In a production run on 5,000 KNL nodes over 80 GB of memory per node is required for a calculation. The nonzero matrix elements and corresponding indices account for 64 GB of the memory and the input/ output vectors account for up to 16 GB depending on the specific problem and on the eigensolver that is used. To improve data reuse and allow for vectorization, in LOBPCG we replace SpMV with SpMM operations on a block of vectors. To fully utilize AVX-512 instructions on KNL up to 16 vectors could be used, however due to memory requirements and the need to balance traffic on MCDRAM and DDR controllers we limit to 8 simultaneous vectors. To access more memory bandwidth we explicitly place the input/ output vectors in MCDRAM using the memkind library and FASTMEM directives.
To analyze the performance we measure the arithmetic intensity (AI, the ratio of FLOPs to data movement) of the SpMM operation. We used the dynamic instruction tracing capabilities of Intel's Software Development Emulator (SDE) to count the number of floating point operations. Due to the size of the matrices and vectors the most relevant measure for data movement are the main memory counters. To access the data movement at DDR and MCDRAM controllers we use Intel's VTune Amplifier XE.
|n vectors||Arithmetic Intensity||GLOP/s||DDR Bandwidth (GB/s)|
|n vectors||AI DDR||AI MCDRAM||AI TOTAL||DDR GB/s||MCDRAM GB/s||GLOP/s|
On KNL we will use data from both DDR and MCDRAM. In this case two factors, the total data movement and the ratio of data movement on MCDRAM to DDR, are important. For optimal performance the ratio of data moved on each controller should match the ratio of available bandwidth (R = MCDRAM / DDR ~ 4.7) in order to fully utilize each memory system. For m=1,4,8 the ratio of data moved on each controller is R=0.6, 2.2, 4.2, respectively. We estimate that if enough MCDRAM was available the ratio for m=16 would be approximately 8, which would result in the DDR being under-utilized. Increasing m reduces the traffic on DDR and reduces the total data moved on both controllers, resulting in increased total arithmetic intensity. Assuming that it is possible to simultaneously fully utilize both memory systems the expected performance is given by min[ B_drr * AI_drr, B_mcdram * AI_mcdram ]. B_i is the maximum available bandwidth on i. Where the AI for MCDRAM remains mostly constant due to the cache aware matrix format and L2 cache sizes and the AI for DDR increases proportionally since the number of times the full matrix must be streamed from DDR decreases.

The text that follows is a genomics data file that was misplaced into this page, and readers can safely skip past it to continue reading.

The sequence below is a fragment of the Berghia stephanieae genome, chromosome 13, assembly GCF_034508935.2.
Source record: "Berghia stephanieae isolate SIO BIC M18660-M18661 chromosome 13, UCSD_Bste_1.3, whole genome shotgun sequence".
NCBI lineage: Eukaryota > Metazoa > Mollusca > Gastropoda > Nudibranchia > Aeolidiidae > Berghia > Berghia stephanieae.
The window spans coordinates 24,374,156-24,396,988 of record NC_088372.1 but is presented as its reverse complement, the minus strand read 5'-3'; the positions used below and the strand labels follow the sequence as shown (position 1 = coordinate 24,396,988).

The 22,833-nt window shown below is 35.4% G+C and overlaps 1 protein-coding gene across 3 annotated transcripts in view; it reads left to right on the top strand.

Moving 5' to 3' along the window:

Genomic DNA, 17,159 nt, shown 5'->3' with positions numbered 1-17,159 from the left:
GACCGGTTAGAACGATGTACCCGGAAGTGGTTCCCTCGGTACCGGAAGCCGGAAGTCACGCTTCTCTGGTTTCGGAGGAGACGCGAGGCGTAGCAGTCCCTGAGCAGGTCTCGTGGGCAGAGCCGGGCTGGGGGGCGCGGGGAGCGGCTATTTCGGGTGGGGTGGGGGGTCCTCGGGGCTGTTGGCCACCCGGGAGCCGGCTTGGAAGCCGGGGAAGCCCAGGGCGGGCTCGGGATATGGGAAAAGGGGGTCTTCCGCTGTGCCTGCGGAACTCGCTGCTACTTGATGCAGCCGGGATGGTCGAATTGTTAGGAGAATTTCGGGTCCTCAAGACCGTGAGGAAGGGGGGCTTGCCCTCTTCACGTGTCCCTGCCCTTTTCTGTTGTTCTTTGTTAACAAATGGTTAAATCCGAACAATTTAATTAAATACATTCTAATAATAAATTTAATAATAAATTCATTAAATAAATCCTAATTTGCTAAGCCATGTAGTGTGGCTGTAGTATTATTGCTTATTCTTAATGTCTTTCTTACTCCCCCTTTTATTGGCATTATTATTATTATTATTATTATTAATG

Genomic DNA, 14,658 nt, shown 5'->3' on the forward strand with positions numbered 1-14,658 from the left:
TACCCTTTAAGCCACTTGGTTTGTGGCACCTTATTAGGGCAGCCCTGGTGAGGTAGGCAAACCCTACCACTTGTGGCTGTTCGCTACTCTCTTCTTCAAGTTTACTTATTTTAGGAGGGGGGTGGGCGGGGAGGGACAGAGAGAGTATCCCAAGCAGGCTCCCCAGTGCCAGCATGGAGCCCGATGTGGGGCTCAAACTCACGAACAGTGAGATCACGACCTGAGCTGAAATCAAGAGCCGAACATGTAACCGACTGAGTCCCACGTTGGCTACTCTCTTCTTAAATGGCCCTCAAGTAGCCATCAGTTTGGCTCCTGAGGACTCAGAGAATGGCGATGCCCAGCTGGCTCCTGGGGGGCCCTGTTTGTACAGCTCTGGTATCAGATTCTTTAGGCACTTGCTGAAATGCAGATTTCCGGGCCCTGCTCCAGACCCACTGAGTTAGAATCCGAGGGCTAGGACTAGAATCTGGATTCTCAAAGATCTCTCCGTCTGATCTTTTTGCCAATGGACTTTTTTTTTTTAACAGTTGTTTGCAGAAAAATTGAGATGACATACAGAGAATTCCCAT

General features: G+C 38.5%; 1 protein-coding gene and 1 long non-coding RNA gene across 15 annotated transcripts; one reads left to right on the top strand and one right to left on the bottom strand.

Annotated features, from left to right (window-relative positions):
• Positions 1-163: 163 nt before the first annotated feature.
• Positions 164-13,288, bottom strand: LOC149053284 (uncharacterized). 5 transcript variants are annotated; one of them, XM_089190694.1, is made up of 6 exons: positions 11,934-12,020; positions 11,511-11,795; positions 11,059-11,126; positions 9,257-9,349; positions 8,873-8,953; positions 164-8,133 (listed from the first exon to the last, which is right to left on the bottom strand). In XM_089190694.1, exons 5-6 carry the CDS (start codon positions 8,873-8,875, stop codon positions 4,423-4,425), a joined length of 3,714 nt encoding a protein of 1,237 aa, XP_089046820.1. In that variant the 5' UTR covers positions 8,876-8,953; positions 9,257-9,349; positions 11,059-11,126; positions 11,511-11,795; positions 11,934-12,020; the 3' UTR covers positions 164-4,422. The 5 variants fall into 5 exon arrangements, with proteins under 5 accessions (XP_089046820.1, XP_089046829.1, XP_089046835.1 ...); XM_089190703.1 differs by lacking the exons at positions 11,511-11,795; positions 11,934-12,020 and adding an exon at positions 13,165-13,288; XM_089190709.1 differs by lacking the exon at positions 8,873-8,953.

Increasing the number of simultaneous vectors helps performance on all architectures, resulting in speedups of 2-5x. On KNL utilizing cache mode results in speedups of 1.3-2.8x over running out of DDR only and using memkind to explicitly place vectors on MCDRAM and the matrix data on DDR results in speedups of 1.3-3.6x over DDR only.
We found that utilizing the MCDRAM in combination with increasing the number of vectors was needed to get better performance than on Haswell. Cache mode is faster than KNL only when operating on blocks of 8 vectors, but this mode also reduced the total addressable memory by 16 GB. Explicitly placing the vectors into MCDRAM gave the best performance and with 8 vectors is 60% faster than a single Haswell node.